50th Anniversary Edition
Issue 61
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February 8, 2006


Italian PA manufacturers might seem obscure, but their experience runs as deep as the national soccer team. Montarbo is the latest company to take to the field.

Text: Grahame Harrison

I think the time has come to write a letter to the Prime Munster, Little Jaunty Howeird, requesting that a small team of investigators be sent to Europe. Their mission would be to ascertain just exactly how many ‘hidden’ audio manufacturers actually exist, especially in Italy! I can steer them towards another one that has just popped up on my radar: Montarbo.

According to the company’s website (which is definitely worth a visit), Sergio Montanari started to ‘builda-da-box’ in the 1950s. In the ’60s, Montarbo produced a unique device, a powered mixer with a great case, which featured drop-down sides that formed a stand. It had a 100W amp and a truly amazing ‘magnetic memory’ echo unit. I won’t spoil the rest of the story but they were also into self-powered speakers, a long way ahead of the rest of us.

Montarbo quickly grew to such a size that the boss stopped ordering out for pizzas and built his own kitchen, complete with gourmet chef! Well, that’s what I would have done. Today the creative team at Bologna are a highly skilled force and it shows in the company’s products. Which leads me to the W400A – the punchy, polyethylene pitbull speaker system from the professors of predatory power provision. In other words, the techs have done the boss proud – except it looks like a pitbull!

The W400A wouldn’t win a beauty contest if its name was Elle and the entire judging panel was tripping! The woofer looks okay behind its steel protection grille but the top of the box is pretty unattractive, for mine. Oh well, we’re not getting married so I’ll skip the personal taste section to get to the (very) good bits. Pretty it ain’t, but tough it is! And it’s got grunt. The 12-inch woofer with its neodymium magnet is light in weight but cops 300W up the chute. The horn with its 90° x 70° dispersion can handle 100W easily and crosses over at 1600Hz. It has two carrying handles and only weighs 18.5 kilos. There are six flying points on each box and they can be stacked on top of each other or hung in a sling of no more than three boxes deep.

The W400A features two MOSFET Class A/B amplifiers that are controlled by two independent processors. Montarbo calls its exclusive protection circuit the Intelligent Power Dynamic Management system (IPDM). This system allows for maximum protection from thermal, electrical and mechanical overloads. And it works! I put the boxes through myriad tests including acoustic duos, club dance reinforcement, a school musical (where I had a run-in with one mother who kept telling me how to get her six-year-old daughter to sound like Mariah Carey all night!) and even the sound at an outdoor film showing. They sounded great in each situation.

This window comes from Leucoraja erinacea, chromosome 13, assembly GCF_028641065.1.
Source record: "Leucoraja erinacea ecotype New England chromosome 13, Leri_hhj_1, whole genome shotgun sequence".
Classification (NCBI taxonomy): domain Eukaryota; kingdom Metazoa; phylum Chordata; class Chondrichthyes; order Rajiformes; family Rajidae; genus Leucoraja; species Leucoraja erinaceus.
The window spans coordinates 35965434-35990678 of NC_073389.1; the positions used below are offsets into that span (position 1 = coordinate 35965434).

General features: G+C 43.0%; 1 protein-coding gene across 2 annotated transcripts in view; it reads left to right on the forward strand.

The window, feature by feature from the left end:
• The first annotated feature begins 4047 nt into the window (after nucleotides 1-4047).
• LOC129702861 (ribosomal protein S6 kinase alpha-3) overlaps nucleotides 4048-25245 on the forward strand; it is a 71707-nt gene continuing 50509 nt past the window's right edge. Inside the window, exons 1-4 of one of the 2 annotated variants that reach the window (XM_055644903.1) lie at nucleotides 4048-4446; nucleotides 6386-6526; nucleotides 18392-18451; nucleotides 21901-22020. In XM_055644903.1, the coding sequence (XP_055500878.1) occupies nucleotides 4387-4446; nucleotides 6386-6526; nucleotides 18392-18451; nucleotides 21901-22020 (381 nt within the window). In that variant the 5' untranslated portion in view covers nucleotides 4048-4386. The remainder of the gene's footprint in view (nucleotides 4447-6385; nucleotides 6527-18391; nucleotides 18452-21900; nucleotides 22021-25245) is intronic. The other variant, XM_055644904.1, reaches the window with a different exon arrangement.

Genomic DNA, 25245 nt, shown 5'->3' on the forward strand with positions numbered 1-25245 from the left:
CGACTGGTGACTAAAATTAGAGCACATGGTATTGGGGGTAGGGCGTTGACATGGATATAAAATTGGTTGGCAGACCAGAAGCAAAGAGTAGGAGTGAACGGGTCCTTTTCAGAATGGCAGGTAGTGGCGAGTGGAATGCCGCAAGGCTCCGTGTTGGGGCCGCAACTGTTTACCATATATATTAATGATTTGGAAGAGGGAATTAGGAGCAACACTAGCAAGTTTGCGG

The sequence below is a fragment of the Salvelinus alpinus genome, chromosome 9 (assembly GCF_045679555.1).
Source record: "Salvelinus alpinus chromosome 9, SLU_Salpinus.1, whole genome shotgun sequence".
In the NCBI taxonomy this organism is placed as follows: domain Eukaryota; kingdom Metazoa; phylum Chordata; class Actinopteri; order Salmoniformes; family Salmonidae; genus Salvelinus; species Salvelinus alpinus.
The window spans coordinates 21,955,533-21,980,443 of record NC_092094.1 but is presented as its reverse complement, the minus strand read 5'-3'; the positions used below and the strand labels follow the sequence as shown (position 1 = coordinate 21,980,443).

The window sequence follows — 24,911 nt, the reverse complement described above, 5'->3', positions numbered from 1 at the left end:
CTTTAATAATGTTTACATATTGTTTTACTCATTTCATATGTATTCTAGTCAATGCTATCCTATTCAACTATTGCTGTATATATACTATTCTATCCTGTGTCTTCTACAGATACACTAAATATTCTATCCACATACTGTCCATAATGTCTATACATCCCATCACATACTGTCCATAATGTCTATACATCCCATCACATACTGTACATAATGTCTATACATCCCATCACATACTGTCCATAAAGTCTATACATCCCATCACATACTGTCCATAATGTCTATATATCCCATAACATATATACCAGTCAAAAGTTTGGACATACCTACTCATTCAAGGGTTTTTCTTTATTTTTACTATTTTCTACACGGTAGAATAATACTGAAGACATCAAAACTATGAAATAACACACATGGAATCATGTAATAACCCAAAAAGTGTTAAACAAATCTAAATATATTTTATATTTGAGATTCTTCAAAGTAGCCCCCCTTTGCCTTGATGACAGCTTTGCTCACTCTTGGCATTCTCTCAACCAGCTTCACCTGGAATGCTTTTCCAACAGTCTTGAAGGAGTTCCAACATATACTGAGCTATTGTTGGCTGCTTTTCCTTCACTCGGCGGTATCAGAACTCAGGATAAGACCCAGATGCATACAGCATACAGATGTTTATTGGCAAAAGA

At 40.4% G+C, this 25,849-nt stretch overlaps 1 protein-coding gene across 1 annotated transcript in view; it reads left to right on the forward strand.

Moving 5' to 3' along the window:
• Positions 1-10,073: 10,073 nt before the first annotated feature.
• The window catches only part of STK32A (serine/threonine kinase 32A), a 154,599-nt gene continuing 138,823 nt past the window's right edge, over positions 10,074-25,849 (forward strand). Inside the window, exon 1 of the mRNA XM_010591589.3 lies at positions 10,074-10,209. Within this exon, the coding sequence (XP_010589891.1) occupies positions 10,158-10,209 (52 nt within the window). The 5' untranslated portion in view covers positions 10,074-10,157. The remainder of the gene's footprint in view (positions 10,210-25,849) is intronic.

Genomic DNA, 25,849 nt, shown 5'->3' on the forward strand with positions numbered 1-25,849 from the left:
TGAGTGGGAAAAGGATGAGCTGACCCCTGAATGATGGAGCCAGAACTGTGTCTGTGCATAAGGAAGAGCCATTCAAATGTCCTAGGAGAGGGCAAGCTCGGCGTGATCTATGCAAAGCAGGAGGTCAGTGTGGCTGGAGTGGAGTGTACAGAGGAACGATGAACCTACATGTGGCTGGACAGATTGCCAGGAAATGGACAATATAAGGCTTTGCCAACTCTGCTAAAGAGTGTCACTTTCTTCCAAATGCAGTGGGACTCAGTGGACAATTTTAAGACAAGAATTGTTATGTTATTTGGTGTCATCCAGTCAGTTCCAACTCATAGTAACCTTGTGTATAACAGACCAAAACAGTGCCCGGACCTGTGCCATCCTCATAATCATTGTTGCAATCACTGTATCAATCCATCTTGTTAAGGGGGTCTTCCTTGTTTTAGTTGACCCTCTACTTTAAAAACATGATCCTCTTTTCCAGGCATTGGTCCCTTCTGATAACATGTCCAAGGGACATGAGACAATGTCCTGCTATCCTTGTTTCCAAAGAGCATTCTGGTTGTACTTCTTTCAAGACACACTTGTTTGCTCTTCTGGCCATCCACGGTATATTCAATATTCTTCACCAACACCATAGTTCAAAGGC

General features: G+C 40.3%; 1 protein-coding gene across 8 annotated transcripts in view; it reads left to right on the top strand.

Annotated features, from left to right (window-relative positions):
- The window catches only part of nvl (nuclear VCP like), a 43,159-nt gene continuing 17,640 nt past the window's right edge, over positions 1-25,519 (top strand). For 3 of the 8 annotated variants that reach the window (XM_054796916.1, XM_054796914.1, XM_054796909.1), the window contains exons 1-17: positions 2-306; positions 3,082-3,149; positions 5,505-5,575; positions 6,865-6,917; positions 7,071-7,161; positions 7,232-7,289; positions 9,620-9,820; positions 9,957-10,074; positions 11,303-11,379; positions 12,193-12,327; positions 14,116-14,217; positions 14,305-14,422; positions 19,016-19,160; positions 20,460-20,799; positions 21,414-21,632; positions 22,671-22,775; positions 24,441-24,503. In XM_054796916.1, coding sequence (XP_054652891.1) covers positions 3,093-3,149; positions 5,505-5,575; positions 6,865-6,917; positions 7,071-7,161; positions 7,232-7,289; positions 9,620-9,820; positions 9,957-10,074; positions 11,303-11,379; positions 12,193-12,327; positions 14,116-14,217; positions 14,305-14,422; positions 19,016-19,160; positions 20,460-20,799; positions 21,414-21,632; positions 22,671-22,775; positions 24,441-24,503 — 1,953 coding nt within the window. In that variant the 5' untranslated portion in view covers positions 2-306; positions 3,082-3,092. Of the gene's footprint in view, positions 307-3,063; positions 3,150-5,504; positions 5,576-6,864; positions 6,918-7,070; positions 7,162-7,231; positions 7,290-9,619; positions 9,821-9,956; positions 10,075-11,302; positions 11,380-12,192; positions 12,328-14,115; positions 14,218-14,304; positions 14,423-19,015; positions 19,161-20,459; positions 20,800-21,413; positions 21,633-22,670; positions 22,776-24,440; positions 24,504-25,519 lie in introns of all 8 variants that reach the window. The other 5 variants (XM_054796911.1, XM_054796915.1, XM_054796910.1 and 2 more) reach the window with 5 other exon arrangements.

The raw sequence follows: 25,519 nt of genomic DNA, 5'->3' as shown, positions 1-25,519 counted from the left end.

But the big test was last weekend when the local heavy/grunge/metal/garage/hard rockin’ kings of the big riff, The Crimson Project, tried their best to kill them at the Moonee Tavern… and survived! So did the boxes! I used them as monitors and they performed excellently. During the week, the Plantation Hotel in Coffs Harbour hosted the truly excellent Dallas Crane whose singer is apparently severely encumbered hearing-wise. The Mackie powered boxes being used as monitors went thermal! Five out of six conked out! No such misfortune befell the Montarbo boxes. They also sounded very flat, which meant that the operator only had to tweak them slightly. All three bands on the night (the others were Scary Clowns and Seeking Asylum) loved them as well.

I was pleased with the ‘throw’ of the boxes and their ability to fill a room. They’re easy to transport and even feature a circuit board drawing on the back in case you’re stranded somewhere. The rear of the box also features sensible controls, the traditional Neutrik Combo XLR/jack input and another balanced XLR output. There is a master volume control and a handy ‘mid controller’ rotary knob, which allow for a mid boost or cut. The ‘flat filter’ switch is good when using the W440A as a monitor speaker. The ‘SPK’ switch enhances midrange too. The W440A even has a ground socket on the rear in case you have earthing problems. Clever.

The Montarbo people have also included one of the most sensible manuals I’ve ever come across. It’s detailed, very well written with clear drawings and no obvious spelling mistakes (other manufacturers take note!). You also get a free 10-metre XLR microphone lead so you can actually run signal to the box. No other manufacturer provides a mic lead as far as I know, only a power lead (and that’s sometimes a European IEC lead by mistake). There are no mistakes with the Montarbo. It’s a well-presented package that sounds fine, has the hallmarks of a product built on quality and is bound to find a niche among the overwhelming number of competitors.

The W440A’s recommended retail price of $2499 (each) is reasonably justified, although I still think it’s too much too pay and I apply that logic to all Montarbo’s competitors as well. I suppose there’s always the option of belting a dealer over the head with a bundle of cash to get a better price. Margins are there to be bargained with after all.


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50th Anniversary Edition
Issue 61